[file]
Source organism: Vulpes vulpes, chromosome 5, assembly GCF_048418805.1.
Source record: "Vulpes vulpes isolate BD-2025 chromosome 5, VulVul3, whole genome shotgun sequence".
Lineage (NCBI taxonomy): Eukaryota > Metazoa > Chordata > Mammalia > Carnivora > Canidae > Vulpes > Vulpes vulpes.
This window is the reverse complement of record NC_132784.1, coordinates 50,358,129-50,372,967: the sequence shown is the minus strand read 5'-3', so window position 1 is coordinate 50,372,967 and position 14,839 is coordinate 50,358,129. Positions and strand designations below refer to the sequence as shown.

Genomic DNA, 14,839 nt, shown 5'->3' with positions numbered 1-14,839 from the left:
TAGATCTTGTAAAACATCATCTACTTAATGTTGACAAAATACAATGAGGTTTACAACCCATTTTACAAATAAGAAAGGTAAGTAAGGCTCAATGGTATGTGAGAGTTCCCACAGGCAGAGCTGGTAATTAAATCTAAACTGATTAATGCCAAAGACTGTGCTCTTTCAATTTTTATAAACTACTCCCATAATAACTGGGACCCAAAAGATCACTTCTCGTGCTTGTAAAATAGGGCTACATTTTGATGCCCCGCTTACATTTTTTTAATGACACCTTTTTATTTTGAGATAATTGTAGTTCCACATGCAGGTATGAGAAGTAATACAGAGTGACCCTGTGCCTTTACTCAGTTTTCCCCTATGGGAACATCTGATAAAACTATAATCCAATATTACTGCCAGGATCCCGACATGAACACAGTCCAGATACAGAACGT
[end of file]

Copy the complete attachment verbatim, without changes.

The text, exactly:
Source organism: Vulpes vulpes, chromosome 5, assembly GCF_048418805.1.
Source record: "Vulpes vulpes isolate BD-2025 chromosome 5, VulVul3, whole genome shotgun sequence".
Lineage (NCBI taxonomy): Eukaryota > Metazoa > Chordata > Mammalia > Carnivora > Canidae > Vulpes > Vulpes vulpes.
This window is the reverse complement of record NC_132784.1, coordinates 50,358,129-50,372,967: the sequence shown is the minus strand read 5'-3', so window position 1 is coordinate 50,372,967 and position 14,839 is coordinate 50,358,129. Positions and strand designations below refer to the sequence as shown.

Genomic DNA, 14,839 nt, shown 5'->3' with positions numbered 1-14,839 from the left:
TAGATCTTGTAAAACATCATCTACTTAATGTTGACAAAATACAATGAGGTTTACAACCCATTTTACAAATAAGAAAGGTAAGTAAGGCTCAATGGTATGTGAGAGTTCCCACAGGCAGAGCTGGTAATTAAATCTAAACTGATTAATGCCAAAGACTGTGCTCTTTCAATTTTTATAAACTACTCCCATAATAACTGGGACCCAAAAGATCACTTCTCGTGCTTGTAAAATAGGGCTACATTTTGATGCCCCGCTTACATTTTTTTAATGACACCTTTTTATTTTGAGATAATTGTAGTTCCACATGCAGGTATGAGAAGTAATACAGAGTGACCCTGTGCCTTTACTCAGTTTTCCCCTATGGGAACATCTGATAAAACTATAATCCAATATTACTGCCAGGATCCCGACATGAACACAGTCCAGATACAGAACGT